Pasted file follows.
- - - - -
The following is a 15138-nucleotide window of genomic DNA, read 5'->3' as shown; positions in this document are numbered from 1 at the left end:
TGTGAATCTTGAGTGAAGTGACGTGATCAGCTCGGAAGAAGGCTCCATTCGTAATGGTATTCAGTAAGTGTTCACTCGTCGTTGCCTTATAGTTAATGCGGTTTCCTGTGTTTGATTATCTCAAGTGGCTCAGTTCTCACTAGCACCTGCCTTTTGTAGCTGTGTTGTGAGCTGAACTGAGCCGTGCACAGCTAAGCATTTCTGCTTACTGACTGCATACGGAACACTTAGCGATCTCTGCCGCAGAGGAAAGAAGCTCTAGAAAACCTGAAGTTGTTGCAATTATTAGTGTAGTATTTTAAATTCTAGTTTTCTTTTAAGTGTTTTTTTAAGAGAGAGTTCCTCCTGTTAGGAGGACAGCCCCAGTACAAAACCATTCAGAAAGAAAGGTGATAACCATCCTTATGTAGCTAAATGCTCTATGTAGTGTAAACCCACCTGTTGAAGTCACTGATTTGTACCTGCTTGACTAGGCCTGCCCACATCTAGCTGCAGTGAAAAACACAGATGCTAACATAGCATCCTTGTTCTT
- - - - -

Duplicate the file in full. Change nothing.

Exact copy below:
The following is a 15138-nucleotide window of genomic DNA, read 5'->3' as shown; positions in this document are numbered from 1 at the left end:
TGTGAATCTTGAGTGAAGTGACGTGATCAGCTCGGAAGAAGGCTCCATTCGTAATGGTATTCAGTAAGTGTTCACTCGTCGTTGCCTTATAGTTAATGCGGTTTCCTGTGTTTGATTATCTCAAGTGGCTCAGTTCTCACTAGCACCTGCCTTTTGTAGCTGTGTTGTGAGCTGAACTGAGCCGTGCACAGCTAAGCATTTCTGCTTACTGACTGCATACGGAACACTTAGCGATCTCTGCCGCAGAGGAAAGAAGCTCTAGAAAACCTGAAGTTGTTGCAATTATTAGTGTAGTATTTTAAATTCTAGTTTTCTTTTAAGTGTTTTTTTAAGAGAGAGTTCCTCCTGTTAGGAGGACAGCCCCAGTACAAAACCATTCAGAAAGAAAGGTGATAACCATCCTTATGTAGCTAAATGCTCTATGTAGTGTAAACCCACCTGTTGAAGTCACTGATTTGTACCTGCTTGACTAGGCCTGCCCACATCTAGCTGCAGTGAAAAACACAGATGCTAACATAGCATCCTTGTTCTT